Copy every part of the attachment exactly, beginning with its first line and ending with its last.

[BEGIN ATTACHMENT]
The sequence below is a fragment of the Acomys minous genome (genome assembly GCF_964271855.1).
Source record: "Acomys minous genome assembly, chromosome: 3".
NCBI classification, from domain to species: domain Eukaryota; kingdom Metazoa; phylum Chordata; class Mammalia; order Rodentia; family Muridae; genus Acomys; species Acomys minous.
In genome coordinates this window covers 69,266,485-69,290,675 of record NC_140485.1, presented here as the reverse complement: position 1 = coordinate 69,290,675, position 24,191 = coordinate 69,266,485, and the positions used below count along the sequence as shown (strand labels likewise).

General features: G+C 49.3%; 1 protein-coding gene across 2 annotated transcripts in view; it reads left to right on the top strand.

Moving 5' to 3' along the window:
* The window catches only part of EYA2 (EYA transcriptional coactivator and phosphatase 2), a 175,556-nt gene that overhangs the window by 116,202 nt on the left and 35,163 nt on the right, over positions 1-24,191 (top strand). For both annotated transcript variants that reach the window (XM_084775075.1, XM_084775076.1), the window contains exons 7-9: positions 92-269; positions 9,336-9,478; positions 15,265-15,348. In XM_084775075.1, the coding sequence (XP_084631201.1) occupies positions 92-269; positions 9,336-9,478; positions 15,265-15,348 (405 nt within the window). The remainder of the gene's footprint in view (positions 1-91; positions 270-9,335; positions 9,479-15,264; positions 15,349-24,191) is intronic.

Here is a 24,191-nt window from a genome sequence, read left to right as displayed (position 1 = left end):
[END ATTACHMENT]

The sequence below is a fragment of the Acomys minous genome (genome assembly GCF_964271855.1).
Source record: "Acomys minous genome assembly, chromosome: 3".
NCBI classification, from domain to species: domain Eukaryota; kingdom Metazoa; phylum Chordata; class Mammalia; order Rodentia; family Muridae; genus Acomys; species Acomys minous.
In genome coordinates this window covers 69,266,485-69,290,675 of record NC_140485.1, presented here as the reverse complement: position 1 = coordinate 69,290,675, position 24,191 = coordinate 69,266,485, and the positions used below count along the sequence as shown (strand labels likewise).

General features: G+C 49.3%; 1 protein-coding gene across 2 annotated transcripts in view; it reads left to right on the top strand.

Moving 5' to 3' along the window:
* The window catches only part of EYA2 (EYA transcriptional coactivator and phosphatase 2), a 175,556-nt gene that overhangs the window by 116,202 nt on the left and 35,163 nt on the right, over positions 1-24,191 (top strand). For both annotated transcript variants that reach the window (XM_084775075.1, XM_084775076.1), the window contains exons 7-9: positions 92-269; positions 9,336-9,478; positions 15,265-15,348. In XM_084775075.1, the coding sequence (XP_084631201.1) occupies positions 92-269; positions 9,336-9,478; positions 15,265-15,348 (405 nt within the window). The remainder of the gene's footprint in view (positions 1-91; positions 270-9,335; positions 9,479-15,264; positions 15,349-24,191) is intronic.

Here is a 24,191-nt window from a genome sequence, read left to right as displayed (position 1 = left end):